The Torah is “stalking” me, demanding its relevance. Let me explain.
I teach Torah through a method called Bibliodrama. Invented by Harvard Professor Peter Pitzele, who took it from psychodrama, it is not acting but rather a kind of midrashic, psychospiritual roleplaying. Participants step into the shoes of characters and speak out their emotions, thoughts, doubts, and dreams. Due to the psychological aspect of it, and the deep personalization of the Torah involved, it often touches emotional places in the participants.
I had been doing Bibliodrama for over two decades when the outbreak of coronavirus caused the world to become connected up virtually. Challenge accepted: I began to do it weekly on Zoom, and a nice little community of people from different countries began coming together regularly to learn Torah in a new way.
The week of October 7th marked the beginning of my fourth yearly cycle through the Torah. Since neither I nor anyone else in my group could think of anything else but the Hamas pogrom, that week I chose as my topic “The world after the first murder”. I saw that Bibliodrama could be a vessel for us to process our emotions and that the Torah could speak clearly to us in our here and now.
As many have noticed, in the weeks that followed, various parts of the weekly portions resonated with current events. The word “hamas” appearing just before the flood story. The flood story itself, with its wide-scale death. The conflict between Abraham’s and Lot’s shepherds. Lot being taken captive and rescued. The story of Ishmael and his destiny as a violent man. Each part touched on a different aspect of the Israel-Hamas war. It almost to me seemed as if the Great Author in the Sky had designed this conflict based on the book of Genesis.
At some point it struck me that it was too much, and that I, at least, needed a break. Rather than a place to confront and channel all my pain, anger, and fear, I needed the Torah to be a haven from the relentless reality. So then I deliberately chose topics that would take us far away from it: Abraham’s daughter, Rebecca’s pregnancy, Joseph’s youth, the topic of dreams.
However this week, when I was deciding on the topic for the portion of Vayigash, I found I once again could not escape. It felt as if the Torah was stalking me, so to speak, loudly insisting that I explore the cruel and long parting of Jacob and Joseph after Joseph is kidnapped… the years of separation, the not knowing…. and finally their deeply moving reunion.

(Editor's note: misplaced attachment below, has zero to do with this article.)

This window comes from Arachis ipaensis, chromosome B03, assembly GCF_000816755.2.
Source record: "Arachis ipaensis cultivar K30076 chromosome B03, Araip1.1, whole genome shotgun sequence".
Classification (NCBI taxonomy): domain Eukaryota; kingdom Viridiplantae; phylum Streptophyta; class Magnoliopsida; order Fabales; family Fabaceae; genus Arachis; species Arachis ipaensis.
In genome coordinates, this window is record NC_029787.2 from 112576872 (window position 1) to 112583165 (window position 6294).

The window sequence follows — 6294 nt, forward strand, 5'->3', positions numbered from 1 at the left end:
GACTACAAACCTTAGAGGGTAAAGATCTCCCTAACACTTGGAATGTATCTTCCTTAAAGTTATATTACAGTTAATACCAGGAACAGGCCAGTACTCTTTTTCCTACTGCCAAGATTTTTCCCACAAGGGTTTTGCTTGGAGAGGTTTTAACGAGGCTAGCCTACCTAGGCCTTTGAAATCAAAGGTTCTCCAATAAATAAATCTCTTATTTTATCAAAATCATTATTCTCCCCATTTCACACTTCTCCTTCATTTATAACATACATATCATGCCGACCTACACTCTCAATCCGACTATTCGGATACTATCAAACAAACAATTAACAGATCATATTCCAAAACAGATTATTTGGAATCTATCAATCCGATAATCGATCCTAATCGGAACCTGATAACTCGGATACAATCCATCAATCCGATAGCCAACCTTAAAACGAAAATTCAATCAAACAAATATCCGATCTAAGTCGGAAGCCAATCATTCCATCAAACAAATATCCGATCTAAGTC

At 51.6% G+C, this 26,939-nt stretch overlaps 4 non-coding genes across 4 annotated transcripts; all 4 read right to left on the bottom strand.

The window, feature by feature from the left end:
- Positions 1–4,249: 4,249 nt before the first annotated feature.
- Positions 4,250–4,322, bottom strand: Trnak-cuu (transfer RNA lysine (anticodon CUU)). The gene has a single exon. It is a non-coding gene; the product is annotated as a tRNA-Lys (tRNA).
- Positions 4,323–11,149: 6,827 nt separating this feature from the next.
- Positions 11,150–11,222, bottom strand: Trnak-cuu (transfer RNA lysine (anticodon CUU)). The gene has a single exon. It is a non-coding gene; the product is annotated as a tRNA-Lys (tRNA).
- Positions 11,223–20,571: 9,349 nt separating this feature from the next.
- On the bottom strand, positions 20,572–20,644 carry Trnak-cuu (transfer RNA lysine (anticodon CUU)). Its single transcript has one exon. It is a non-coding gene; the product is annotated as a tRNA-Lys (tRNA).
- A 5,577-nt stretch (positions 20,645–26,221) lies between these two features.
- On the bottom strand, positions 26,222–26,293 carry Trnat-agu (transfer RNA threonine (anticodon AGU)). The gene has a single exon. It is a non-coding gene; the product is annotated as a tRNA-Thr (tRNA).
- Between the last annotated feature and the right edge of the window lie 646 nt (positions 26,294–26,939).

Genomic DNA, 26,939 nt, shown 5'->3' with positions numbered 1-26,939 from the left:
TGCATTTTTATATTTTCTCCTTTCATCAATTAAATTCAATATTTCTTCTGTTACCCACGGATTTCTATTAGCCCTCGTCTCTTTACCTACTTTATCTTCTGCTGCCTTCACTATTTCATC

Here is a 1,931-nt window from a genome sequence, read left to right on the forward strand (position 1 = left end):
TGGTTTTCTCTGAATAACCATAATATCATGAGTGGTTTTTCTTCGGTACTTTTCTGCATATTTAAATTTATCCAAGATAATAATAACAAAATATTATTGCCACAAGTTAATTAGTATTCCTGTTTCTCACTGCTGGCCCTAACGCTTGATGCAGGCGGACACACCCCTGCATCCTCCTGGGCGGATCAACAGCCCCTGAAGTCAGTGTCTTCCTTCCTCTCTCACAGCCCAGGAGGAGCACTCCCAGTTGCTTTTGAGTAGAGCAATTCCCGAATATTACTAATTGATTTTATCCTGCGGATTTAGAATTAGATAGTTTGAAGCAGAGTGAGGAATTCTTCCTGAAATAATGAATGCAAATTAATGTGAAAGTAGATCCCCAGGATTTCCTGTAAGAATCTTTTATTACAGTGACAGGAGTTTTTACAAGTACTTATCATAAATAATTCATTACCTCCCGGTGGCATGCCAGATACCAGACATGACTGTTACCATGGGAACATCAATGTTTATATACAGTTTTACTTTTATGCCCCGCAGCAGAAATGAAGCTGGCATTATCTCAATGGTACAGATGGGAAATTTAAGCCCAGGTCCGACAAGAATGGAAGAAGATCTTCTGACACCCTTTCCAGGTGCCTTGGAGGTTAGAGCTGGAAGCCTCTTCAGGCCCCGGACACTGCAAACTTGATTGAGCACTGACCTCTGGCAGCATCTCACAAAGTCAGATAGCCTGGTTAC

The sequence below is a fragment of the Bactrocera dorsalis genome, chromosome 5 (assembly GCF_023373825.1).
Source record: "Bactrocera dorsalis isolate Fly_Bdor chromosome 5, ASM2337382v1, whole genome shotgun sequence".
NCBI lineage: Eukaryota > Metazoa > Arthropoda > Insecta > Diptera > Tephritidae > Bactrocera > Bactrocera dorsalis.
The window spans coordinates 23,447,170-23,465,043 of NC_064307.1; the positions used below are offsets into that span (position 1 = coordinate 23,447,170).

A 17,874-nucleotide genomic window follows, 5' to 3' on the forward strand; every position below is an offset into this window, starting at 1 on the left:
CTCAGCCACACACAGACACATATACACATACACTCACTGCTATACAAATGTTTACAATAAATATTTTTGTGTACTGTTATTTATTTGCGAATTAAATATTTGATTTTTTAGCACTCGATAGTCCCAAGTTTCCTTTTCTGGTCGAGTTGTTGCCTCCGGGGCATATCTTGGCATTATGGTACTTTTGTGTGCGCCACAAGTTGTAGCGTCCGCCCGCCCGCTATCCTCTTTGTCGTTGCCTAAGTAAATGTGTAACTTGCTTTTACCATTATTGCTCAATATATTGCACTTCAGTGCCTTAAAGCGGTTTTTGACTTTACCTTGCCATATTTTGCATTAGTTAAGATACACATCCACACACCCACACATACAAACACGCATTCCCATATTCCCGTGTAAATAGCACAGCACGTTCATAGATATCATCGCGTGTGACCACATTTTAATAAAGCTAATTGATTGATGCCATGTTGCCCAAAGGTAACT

I knew that this story would inevitably echo the experience of the hostages being kidnapped and forcibly separated from their families – an ongoing situation, and an indescribably painful reality for Israeli and diaspora Jews.
Indeed, one of my participants told me the topic was too “raw” for her. I reminded her there was a happy ending. That was the only reason I could allow the Torah to grip me in its loud demand for relevance to current affairs. That was the only reason I could risk having my participants go through the wringer of this story. And yes, this Bibliodrama in fact brought tears.
We who have been watching the hostages reunite with their families, understand better this year what Jacob and Joseph must have felt.
We, who are waiting and praying for the rest of the hostages to come home (including my cousin’s cousin, Tamir Nimrodi – Tamir Ben Herut), pray that the happy reunion we read in this week’s parsha will also be reenacted speedily for every hostage and their family. May the Torah continue to reflect current affairs, but with the positives of the Joseph story and its resolutions.
And I have no doubt that the Torah will continue to insist, you cannot put me on the dusty shelf. I am relevant, I am alive.
Poem written for this week’s Bibliodrama:
JACOB AND JOSEPH, AFTER 22 YEARS APART
Your once blazing eyes now dimmed,
your once strong gaze now frail.
While hunched all those years in jail
I thought ever and always
of your eyes. You could never disguise
what you thought and felt from me
always between us, a truth so rare
and that truth hung long after, in the air
of our cruel distance, a faint fragrance,
heaven scent while I was amongst
strangers, keeping me free of dangers,
keeping me true. So I never forgot
the essence of you,
and it preserved me for myself too.
Looking in your eyes now, as we embrace,
through a fog of tears, I see
the fire banked by those hard years.
I gaze firmly at you, my eyes give you fire
be alive, live. I am here.